The Telegraph
Since 1st March, 1999
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Undesirable actions bring about undesirable situations. That the Supreme Court should have to transfer the disproportionate assets case against the Tamil Nadu chief minister, Ms J. Jayalalithaa, and her four associates out of the home state is hardly desirable. The highest court in the land is stating that it has no confidence in a state executive. The larger picture is not pretty; it shows the arm of the judiciary encroaching upon the executive’s territory, something that would upset the premises of Indian democracy. Yet the blatant misuse of the machinery of justice in the state of Tamil Nadu has left the Supreme Court with no option. Responding to the petition of the Dravida Munnetra Kazhagam leader, Mr K. Anbazhagan, that the chief minister was influencing the trial and avoiding personal appearances for the hearings, the court directed Karnataka to form a special court in Bangalore, with a special judge, a senior advocate as independent public prosecutor and daily hearings.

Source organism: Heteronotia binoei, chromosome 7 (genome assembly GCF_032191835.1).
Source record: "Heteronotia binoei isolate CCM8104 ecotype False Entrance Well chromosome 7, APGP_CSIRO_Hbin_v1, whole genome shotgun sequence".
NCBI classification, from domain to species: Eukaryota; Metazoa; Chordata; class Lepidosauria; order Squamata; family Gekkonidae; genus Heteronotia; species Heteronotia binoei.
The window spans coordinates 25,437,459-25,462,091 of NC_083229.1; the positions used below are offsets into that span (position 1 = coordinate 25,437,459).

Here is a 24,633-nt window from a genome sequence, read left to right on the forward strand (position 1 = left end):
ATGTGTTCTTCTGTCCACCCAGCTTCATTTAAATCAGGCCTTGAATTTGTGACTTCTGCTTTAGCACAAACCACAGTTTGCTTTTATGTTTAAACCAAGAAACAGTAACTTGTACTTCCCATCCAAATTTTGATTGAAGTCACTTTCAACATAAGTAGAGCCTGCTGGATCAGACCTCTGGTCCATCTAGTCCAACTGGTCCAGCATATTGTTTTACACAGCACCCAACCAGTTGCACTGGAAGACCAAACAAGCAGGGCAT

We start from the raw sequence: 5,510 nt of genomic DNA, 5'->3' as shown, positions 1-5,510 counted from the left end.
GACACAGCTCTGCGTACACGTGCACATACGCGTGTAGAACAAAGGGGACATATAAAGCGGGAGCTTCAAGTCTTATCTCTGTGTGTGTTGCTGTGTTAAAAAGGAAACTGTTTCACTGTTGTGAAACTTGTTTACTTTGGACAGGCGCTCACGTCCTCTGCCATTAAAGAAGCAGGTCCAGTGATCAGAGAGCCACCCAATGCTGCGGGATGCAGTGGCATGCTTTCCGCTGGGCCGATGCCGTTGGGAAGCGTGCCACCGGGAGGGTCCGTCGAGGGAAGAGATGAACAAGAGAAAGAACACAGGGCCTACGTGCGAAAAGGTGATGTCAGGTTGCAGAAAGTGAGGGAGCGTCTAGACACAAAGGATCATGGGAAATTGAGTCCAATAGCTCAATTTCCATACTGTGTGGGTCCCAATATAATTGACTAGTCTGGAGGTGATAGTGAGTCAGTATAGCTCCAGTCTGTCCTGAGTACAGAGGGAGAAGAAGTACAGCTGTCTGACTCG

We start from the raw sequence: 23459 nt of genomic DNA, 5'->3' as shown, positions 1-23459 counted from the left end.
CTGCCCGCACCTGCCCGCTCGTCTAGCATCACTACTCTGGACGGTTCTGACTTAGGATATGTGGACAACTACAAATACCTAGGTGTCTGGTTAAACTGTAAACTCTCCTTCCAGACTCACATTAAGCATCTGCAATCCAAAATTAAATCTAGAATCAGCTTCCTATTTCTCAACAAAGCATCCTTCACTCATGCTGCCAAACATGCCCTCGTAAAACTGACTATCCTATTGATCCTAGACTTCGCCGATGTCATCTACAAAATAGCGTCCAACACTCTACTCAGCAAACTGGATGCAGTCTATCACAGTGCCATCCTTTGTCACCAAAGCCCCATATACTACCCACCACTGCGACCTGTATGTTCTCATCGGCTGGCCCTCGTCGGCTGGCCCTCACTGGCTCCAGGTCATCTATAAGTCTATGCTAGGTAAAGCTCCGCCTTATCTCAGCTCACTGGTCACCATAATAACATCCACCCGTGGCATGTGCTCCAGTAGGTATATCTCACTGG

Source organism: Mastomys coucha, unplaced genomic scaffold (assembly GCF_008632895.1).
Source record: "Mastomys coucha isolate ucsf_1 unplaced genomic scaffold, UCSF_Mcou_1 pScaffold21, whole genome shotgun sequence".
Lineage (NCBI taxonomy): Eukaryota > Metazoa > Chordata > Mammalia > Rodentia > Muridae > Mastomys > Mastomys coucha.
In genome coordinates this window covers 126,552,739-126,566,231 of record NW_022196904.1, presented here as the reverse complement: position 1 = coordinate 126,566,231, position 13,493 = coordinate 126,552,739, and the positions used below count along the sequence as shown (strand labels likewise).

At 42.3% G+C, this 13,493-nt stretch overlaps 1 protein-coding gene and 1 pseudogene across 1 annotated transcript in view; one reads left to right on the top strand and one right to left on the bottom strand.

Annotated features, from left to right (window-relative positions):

The Supreme Court’s decision is intended to check the unprincipled abuse of power by a politician. For Ms Jayalalithaa, this may seem a little unpleasant, especially since she was vindicated by the courts in the government employees’ strike case. But here the Supreme Court is concerned purely with the loss of public confidence in the fairness of the trial and the aborting of criminal justice. The present public prosecutor, the Supreme Court has said, seems to have acted “hand-in-glove with the accused”. Apparently, this public prosecutor had never bothered to delve too deeply into the chief minister’s rather “frivolous” reasons for absence in court, neither had the matter of witnesses who had retracted their original statements been gone into. Sixty-four witnesses had retracted their statements after Ms Jayalalithaa came to power in March 2001, three public prosecutors and the special prosecutor had resigned, and the special judge had been transferred. In the special court to be put up in Bangalore under the Prevention of Corruption Act, the new prosecutor can cross-examine the witnesses and bring charges of perjury if necessary, while the court will give protection to the witnesses on request. All documents are to be transferred to Bangalore from the Tamil Nadu court and the accused are to appear personally to record their statements. The Supreme Court’s instructions are themselves a damning criticism of the government in Tamil Nadu. More, they expose the lengths to which the politically powerful can go to save their chairs and haloes. In the end, it is not for the courts, but the electorate, to keep them in check.

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